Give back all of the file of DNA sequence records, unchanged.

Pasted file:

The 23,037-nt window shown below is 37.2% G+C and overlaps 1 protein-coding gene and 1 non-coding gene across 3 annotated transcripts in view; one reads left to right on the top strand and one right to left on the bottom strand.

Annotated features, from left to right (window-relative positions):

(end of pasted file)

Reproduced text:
The 23,037-nt window shown below is 37.2% G+C and overlaps 1 protein-coding gene and 1 non-coding gene across 3 annotated transcripts in view; one reads left to right on the top strand and one right to left on the bottom strand.

Annotated features, from left to right (window-relative positions):